He broke the kiss and glanced down at her, something like wonder in his eyes. With great tenderness, he skimmed his fingers down her cheek, sending little shivers through her. But his eyes were filled with torment. “I do not know if I can do this, Siobhán.”

“Do what, my love?”

“This! Any of this!” He gestured to the small thatched cottages, the fields of potatoes and corn, then to Ballycashel House. “I don’t know if I can be lord of Ballycashel. I cannot keep the crops safe, I cannot keep the tenants safe. I just don’t know if I can do it all. I don’t know if I can be everything to everyone!”

Siobhán touched his face tenderly. “You don’t have to,” she told him softly. “You don’t have to be anything but what you are. You’re such a good man, Rory O’Brien, responsible and caring. You’ve brought Ballycashel back to life. Sure, you’re the best landlord this village has ever known, and we’re lucky to have you.”

“I’m the lucky one,” he countered, his hands moving in warm, gentle circles over her back. “For in coming back to Ballycashel, at long last I think I’ve finally come home.”

She pulled him close, so close she could feel the mingled beating of their hearts. “Then come,” she whispered against his cheek. “Come all the way home, my love.”

He watched her for a long, intense moment, and she could feel the awareness pulsing between them. Then, as if he’d found what he sought in her eyes, he released her, drew off the cloak that fluttered about him like a storm cloud, and tossed it to the ground. He knelt upon it, then turned to her and held out his hand.

“Come home with me, Siobhán.”

Come visit me at




Romance and Readability

A while ago the issue of readability caught fire on a few chat loops and spread out of control. It seems an editor told a writer in a pitch that they were looking for manuscripts written on the fourth to fifth grade reading level for their adult audience. The writer was shocked and interpreted this meant she was expected to “dumb down” her work. She expressed her concern on the loops and the debate began. Responses ranged from outrage to acceptance.

The request for a readability score is not so unusual as some may think. It’s accepted fact that most newspapers are written on the 3rd grade level. The NY Times averages a 5th grade reading level; the Wall Street Journal is rated 11th grade. The Harry Potter books range from 4.9 to 7.8, increasing with Harry’s years at Hogwarts. Stephanie Meyer’s Twilight series are all between 4.9 and 4.5 as are all of Judy Blume’s books regardless of their target age group.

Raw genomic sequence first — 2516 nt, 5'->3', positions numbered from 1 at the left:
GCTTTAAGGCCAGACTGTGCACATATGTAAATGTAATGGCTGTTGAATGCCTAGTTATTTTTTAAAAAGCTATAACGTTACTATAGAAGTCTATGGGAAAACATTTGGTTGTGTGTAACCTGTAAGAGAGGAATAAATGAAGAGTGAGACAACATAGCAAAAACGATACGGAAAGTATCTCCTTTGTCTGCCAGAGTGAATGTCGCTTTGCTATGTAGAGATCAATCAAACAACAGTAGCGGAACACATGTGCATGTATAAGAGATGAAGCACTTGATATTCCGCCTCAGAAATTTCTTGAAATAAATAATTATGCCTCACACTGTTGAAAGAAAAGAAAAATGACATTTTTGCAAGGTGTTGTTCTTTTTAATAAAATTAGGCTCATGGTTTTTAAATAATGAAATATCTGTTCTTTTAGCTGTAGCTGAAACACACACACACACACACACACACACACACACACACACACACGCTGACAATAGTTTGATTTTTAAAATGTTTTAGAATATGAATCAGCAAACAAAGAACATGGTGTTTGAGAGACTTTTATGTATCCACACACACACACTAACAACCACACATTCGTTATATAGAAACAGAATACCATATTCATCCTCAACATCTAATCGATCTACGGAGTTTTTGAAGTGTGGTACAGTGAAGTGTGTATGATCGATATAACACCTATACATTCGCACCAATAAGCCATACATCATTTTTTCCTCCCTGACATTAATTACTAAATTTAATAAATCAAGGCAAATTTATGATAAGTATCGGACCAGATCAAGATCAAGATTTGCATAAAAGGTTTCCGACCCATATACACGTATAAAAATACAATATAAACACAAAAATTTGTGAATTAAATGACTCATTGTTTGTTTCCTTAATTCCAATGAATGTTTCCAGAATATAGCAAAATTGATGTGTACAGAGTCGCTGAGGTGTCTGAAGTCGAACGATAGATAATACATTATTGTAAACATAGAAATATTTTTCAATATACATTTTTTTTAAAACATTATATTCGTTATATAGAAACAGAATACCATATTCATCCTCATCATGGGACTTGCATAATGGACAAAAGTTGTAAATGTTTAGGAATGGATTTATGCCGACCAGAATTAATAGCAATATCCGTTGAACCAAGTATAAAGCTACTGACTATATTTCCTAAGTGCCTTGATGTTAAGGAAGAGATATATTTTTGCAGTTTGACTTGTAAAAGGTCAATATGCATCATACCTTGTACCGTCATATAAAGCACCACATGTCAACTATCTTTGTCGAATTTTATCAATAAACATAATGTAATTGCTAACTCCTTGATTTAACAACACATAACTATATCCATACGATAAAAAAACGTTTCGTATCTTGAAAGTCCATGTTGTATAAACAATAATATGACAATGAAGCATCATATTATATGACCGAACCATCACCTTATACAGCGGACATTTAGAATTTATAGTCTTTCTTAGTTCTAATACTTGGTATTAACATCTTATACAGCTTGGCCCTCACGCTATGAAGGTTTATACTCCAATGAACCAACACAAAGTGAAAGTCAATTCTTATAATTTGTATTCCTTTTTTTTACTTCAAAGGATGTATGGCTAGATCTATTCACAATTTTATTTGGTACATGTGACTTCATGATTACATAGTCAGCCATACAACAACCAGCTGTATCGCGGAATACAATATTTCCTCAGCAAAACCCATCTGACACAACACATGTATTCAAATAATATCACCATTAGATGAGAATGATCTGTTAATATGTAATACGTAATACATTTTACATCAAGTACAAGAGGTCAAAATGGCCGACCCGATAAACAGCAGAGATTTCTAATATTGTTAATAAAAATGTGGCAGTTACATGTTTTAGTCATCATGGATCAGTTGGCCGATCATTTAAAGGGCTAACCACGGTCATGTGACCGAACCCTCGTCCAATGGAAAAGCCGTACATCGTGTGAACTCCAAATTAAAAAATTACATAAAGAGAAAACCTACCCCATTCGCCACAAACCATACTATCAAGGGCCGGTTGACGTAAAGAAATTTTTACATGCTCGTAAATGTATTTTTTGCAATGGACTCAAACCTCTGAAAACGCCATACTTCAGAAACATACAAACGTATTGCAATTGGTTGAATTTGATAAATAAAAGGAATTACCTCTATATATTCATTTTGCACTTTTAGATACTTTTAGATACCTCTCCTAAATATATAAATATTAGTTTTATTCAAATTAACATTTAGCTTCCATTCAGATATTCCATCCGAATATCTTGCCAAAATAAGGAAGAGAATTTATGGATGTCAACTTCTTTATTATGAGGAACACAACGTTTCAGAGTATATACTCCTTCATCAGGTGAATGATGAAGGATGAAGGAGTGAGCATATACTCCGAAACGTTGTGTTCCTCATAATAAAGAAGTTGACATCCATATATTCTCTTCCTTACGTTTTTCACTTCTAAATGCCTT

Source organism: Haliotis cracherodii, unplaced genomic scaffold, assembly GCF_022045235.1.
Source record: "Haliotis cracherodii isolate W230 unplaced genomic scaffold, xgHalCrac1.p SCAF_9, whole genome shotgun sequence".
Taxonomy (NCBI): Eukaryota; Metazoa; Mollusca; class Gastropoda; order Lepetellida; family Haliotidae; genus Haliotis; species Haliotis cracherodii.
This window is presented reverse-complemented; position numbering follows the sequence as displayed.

Finding the reading level of you own work is a function of counting words, number of syllables, number of sentences. Calculate the average of words per sentence and syllables per word. Then multiply the average number of syllables per word by 84.6 and subtract it from the average number of words multiplied by 1.015. Finally, subtract the result from 206.835. You should test at least three 100 word sections from beginning, middle, and end of your work and average your results. Luckily, for historical writers, you can skip all place names and other proper nouns in your count.

If all this has you scratching your head and you use Word, you’re in luck. You can turn the readability function on in your grammar check.

1. Open Word.
2. Click the Microsoft Office Button and click Word Options.
3. Click Proofing.
4. Place a check beside the Show readability statistics option.
5. Click OK.

Now when you click the Spelling and Grammar button on the Standard toolbar, the results will include information about the reading level of your document.
Readability and reading level are two different measurements. Readability is a percentage and represents the percent of the reading population who will be able to understand the work. Reading level is the grade level (or years in school) that reflects the literacy level of the work. A 50% readability will mean 50% of readers will understand it. A 4.5 reading level means a 4th grade, 5th month average student should be able to comprehend it.

Of course none of these formulas calculate the appropriateness of the content, or the complexity of the ideas in the work. No one expects a 4.5 level book by J.D. Robb, for example to appeal to a 4th grader.